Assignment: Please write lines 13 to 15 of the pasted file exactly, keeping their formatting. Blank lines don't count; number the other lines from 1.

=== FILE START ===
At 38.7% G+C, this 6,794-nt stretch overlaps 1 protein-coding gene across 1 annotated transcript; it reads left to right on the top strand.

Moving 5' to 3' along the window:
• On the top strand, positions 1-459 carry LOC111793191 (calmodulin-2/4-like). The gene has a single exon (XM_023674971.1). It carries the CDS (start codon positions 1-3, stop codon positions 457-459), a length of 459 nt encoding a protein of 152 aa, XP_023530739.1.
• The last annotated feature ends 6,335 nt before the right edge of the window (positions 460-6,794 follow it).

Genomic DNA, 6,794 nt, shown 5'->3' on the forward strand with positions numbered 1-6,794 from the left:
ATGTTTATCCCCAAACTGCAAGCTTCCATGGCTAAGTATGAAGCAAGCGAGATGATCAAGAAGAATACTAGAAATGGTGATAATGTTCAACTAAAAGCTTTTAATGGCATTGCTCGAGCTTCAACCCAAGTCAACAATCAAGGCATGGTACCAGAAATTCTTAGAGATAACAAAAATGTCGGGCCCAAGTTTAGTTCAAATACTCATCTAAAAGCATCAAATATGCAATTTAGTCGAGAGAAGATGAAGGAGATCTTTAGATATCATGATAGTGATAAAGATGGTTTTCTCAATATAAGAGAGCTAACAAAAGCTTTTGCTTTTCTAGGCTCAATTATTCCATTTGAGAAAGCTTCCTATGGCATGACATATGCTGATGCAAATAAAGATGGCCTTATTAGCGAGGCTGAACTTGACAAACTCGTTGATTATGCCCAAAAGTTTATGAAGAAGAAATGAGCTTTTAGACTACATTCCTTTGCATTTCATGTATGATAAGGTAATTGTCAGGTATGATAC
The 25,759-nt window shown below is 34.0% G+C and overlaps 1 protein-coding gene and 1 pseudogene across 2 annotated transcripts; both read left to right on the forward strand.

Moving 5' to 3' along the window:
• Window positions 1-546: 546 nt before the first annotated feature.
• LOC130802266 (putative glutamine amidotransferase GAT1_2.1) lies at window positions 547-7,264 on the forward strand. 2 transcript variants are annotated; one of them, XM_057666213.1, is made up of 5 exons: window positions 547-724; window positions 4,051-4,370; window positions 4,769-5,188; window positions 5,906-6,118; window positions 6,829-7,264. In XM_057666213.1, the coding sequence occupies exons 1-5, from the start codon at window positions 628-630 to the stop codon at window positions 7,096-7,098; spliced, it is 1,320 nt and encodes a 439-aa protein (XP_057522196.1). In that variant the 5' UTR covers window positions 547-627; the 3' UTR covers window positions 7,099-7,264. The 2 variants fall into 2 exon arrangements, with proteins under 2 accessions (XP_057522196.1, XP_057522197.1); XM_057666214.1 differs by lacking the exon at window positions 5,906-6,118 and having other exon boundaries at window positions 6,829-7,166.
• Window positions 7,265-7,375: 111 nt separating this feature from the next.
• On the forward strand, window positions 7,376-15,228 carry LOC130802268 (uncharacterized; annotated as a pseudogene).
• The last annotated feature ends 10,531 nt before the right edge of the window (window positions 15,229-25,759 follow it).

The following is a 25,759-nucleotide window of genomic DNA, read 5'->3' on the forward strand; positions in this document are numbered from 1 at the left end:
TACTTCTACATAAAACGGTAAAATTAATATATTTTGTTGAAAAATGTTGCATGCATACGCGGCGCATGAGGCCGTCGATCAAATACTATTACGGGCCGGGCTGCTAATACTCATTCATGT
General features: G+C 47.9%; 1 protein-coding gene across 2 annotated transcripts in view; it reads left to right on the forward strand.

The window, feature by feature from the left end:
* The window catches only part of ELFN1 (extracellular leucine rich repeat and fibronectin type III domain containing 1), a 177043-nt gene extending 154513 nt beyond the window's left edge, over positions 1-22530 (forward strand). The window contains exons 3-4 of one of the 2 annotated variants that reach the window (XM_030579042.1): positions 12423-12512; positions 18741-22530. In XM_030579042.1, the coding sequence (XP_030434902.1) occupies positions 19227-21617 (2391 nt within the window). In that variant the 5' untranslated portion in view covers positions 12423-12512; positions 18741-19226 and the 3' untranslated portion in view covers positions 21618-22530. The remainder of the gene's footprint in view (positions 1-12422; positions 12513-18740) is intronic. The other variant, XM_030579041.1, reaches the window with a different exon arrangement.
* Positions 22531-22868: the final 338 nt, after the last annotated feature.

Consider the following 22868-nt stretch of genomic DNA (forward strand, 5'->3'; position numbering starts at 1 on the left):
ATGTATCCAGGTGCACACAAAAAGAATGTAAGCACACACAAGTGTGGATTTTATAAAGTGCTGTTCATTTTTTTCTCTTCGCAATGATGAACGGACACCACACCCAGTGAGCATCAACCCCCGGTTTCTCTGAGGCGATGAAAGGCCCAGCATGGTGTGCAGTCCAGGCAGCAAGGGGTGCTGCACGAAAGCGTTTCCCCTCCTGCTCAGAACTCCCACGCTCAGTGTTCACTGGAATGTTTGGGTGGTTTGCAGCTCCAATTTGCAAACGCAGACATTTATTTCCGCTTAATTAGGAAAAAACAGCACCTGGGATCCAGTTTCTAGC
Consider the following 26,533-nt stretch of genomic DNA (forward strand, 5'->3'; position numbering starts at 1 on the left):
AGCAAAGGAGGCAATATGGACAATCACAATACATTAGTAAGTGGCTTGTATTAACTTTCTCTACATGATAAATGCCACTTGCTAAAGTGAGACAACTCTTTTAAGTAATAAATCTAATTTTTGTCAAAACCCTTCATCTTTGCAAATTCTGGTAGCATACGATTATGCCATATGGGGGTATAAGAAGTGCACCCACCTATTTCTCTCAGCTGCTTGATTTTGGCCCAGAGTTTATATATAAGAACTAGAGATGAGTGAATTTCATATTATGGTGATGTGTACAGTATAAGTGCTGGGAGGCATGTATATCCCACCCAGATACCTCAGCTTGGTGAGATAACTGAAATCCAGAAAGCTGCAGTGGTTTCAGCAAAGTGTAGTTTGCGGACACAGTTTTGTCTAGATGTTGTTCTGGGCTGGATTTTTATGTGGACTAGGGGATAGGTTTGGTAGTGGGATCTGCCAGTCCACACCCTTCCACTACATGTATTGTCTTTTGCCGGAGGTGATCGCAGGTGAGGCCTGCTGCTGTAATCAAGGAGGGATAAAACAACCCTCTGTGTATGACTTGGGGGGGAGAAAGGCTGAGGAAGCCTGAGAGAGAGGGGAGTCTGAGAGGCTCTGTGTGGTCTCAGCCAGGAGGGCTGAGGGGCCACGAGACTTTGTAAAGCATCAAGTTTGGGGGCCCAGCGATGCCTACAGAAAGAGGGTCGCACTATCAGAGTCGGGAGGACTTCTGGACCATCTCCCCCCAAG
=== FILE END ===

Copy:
• The last annotated feature ends 10,531 nt before the right edge of the window (window positions 15,229-25,759 follow it).

The following is a 25,759-nucleotide window of genomic DNA, read 5'->3' on the forward strand; positions in this document are numbered from 1 at the left end:
TACTTCTACATAAAACGGTAAAATTAATATATTTTGTTGAAAAATGTTGCATGCATACGCGGCGCATGAGGCCGTCGATCAAATACTATTACGGGCCGGGCTGCTAATACTCATTCATGT